• Optimize the function of the team through co-location, team meetings, huddles, and mapping workflow.

“Family members and other informal caregivers are an important part of overall quality and care of patients,” says Rachel Buckholtz, a Medical Group Management Association consultant, commenting on the report. “Oftentimes they can provide reliable data that may otherwise get missed, which can help the provider make better decisions for the patient. They are better able to express the true medical condition, especially in the elderly population.

“I see providers relying on resources in the community, but I do feel they need to become more aware and comfortable with all resources available to patients,” she adds. “That’s a hard ask, but one that is necessary, especially as functional medicine progresses. I have had many providers tell me they ‘don’t practice that kind of medicine,’ not understanding the resources available.

“In some areas it’s as simple as telling [patients] where they can participate in co-ops for healthy fruits and vegetables. Many still only focus on treating a patient when they are sick enough for medications, instead of using the community resources to help them make wiser decisions on health before it becomes a chronic issue requiring traditional medications.”

Community-based training

Training primary care clinicians individually in inpatient settings will not adequately prepare them to deliver high-quality primary care, says the report. The federal government should support training opportunities in community settings and in rural and underserved areas, and provide economic incentives such as loan forgiveness and salary supplements. Trainees should be given the opportunity to work alongside non-physician care providers and extended care team members.

“Core to the delivery of primary care are competencies underlying team-based care; how to function in an integrated, interprofessional manner; and how to integrate and coordinate care with community-based care team members.… The challenge of achieving those competencies lies in incorporating interprofessional didactic and experiential learning into the already crowded medical and health professional education. Challenges also exist in educating and training students alongside the current workforce, especially in settings where the workforce itself is not functioning as an interprofessional team.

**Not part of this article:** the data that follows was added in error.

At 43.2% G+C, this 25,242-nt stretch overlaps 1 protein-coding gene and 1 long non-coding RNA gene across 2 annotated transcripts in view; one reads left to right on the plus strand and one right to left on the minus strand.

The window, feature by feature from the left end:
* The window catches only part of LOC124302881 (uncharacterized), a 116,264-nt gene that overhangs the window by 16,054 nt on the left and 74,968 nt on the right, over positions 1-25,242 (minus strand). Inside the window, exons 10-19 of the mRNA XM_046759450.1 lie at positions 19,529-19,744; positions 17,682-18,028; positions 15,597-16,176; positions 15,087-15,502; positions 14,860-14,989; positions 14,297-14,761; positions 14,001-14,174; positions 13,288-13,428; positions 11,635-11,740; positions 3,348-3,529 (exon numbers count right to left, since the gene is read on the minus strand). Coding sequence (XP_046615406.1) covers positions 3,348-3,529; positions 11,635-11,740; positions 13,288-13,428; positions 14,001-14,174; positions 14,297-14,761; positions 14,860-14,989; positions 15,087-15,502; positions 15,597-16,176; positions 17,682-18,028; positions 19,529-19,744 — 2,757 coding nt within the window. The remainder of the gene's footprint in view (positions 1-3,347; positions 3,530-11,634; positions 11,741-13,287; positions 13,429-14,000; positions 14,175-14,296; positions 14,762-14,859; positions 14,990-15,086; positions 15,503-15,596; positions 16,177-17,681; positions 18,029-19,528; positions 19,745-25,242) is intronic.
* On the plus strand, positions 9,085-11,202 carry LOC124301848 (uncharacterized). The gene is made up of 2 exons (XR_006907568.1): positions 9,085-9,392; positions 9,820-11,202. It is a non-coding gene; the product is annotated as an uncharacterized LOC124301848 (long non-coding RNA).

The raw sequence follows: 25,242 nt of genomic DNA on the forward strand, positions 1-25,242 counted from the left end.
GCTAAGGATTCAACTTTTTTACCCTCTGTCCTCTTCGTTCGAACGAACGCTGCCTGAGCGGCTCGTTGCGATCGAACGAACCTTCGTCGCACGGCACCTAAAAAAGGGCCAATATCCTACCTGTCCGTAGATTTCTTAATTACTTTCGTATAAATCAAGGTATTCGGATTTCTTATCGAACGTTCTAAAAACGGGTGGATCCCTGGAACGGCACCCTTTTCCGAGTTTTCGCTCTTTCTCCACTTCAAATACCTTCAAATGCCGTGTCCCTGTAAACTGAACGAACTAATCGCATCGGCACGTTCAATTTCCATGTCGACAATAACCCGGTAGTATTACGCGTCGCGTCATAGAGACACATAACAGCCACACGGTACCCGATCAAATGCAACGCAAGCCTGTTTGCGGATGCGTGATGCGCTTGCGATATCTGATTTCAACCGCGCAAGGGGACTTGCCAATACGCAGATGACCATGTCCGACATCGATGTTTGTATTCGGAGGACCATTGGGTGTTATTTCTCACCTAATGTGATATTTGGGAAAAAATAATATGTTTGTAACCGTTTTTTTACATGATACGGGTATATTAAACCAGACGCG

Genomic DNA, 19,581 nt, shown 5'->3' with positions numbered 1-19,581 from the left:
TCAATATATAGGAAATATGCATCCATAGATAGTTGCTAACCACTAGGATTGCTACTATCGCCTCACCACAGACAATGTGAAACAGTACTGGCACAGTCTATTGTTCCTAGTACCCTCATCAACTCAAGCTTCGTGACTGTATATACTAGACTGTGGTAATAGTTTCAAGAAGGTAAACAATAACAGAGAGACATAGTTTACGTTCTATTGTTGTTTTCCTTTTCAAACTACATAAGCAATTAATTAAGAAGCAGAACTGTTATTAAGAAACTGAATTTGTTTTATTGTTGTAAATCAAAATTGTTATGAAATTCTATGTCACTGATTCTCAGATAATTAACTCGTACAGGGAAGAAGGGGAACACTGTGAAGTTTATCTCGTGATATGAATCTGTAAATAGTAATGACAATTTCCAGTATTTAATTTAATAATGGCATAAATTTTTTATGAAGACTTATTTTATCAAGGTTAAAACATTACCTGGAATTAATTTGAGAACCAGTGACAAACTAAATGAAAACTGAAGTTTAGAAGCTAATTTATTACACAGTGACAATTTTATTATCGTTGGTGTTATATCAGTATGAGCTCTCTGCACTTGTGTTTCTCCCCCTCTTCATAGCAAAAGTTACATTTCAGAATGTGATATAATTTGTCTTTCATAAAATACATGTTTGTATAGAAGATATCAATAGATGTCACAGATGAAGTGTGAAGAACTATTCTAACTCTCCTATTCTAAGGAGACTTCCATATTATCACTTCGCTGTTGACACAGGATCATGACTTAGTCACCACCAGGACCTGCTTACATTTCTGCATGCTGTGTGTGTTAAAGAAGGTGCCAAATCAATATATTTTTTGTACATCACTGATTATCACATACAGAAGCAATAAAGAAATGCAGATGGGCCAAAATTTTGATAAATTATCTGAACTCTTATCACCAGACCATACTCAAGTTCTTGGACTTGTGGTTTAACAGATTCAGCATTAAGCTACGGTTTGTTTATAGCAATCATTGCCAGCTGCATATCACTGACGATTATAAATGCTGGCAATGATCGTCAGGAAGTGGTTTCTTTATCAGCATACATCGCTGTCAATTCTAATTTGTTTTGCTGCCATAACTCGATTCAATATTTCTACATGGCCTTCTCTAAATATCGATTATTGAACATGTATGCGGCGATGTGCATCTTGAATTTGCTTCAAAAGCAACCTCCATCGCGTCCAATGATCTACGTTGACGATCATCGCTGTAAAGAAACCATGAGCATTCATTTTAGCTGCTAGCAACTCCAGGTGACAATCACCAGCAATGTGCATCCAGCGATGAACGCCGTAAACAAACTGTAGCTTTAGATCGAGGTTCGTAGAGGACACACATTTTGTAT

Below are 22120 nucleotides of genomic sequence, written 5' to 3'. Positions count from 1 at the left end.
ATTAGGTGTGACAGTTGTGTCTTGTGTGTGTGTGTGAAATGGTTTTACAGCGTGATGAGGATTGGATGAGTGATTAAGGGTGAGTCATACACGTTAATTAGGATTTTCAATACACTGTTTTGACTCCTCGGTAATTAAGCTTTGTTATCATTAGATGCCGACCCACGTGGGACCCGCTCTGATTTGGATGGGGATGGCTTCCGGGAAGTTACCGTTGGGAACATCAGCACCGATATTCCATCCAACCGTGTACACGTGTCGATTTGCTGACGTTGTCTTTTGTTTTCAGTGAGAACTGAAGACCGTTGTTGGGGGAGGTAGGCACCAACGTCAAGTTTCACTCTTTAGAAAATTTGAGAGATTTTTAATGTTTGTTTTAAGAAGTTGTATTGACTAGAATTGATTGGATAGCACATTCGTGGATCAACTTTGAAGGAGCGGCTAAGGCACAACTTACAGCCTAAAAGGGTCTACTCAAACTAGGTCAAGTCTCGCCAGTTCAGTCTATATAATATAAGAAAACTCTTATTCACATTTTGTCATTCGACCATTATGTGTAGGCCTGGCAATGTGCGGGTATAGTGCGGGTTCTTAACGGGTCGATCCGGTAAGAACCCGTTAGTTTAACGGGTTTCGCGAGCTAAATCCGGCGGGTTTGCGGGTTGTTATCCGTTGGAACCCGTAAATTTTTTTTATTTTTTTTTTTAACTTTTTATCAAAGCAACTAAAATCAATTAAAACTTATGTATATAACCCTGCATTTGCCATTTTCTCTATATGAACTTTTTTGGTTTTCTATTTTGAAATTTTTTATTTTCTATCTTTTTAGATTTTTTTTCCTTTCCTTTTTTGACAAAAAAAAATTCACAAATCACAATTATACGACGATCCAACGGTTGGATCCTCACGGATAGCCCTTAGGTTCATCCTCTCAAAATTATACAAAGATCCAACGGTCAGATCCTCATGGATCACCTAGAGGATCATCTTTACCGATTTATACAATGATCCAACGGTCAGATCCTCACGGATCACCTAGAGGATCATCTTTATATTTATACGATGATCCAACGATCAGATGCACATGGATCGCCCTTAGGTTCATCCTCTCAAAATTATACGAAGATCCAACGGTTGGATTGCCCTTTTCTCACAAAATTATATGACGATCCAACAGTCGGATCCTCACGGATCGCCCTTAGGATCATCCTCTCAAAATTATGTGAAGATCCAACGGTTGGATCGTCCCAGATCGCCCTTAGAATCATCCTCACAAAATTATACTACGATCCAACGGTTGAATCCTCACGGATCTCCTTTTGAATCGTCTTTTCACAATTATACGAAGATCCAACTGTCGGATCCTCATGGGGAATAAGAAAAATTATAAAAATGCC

“The ability of a primary care team to address the broad range of population needs, including identifying community expectations, engaging individuals in preventive health care and counseling, and managing simple and moderately complex medical problems, is essential to creating a system in which the requirements of the populations and individuals are addressed efficiently and cost-effectively.”

The study – undertaken by the Committee on Implementing High-Quality Primary Care – was sponsored by the Agency for Healthcare Research and Quality, American Academy of Family Physicians, American Academy of Pediatrics, American Board of Pediatrics, American College of Physicians, American Geriatrics Society, Academic Pediatric Association, Alliance for Academic Internal Medicine, Blue Shield of California, the Commonwealth Fund, U.S. Department of Veterans Affairs, Family Medicine for America’s Health, Health Resources and Services Administration, New York State Health Foundation, Patient-Centered Outcomes Research Institute, Samueli Foundation, and Society of General Internal Medicine.

The dream team

Teams in highly functioning primary care practices:

  • See themselves as the linchpin between communities, and link people and families to specialists, acute care hospitals, and chronic care facilities.
  • Have a deep grasp of physiology, therapeutics and technical medicine.
  • Appreciate the assets and challenges of the communities they serve.
  • Understand how the health system is constructed and works.
  • Exercise exceptional skills in team-building, communication and collaboration.
  • Demonstrate strong leadership and advocacy skills.

Source: “Implementing High-Quality Primary Care: Rebuilding the Foundation of Health Care,” National Academies of Sciences, Engineering and Medicine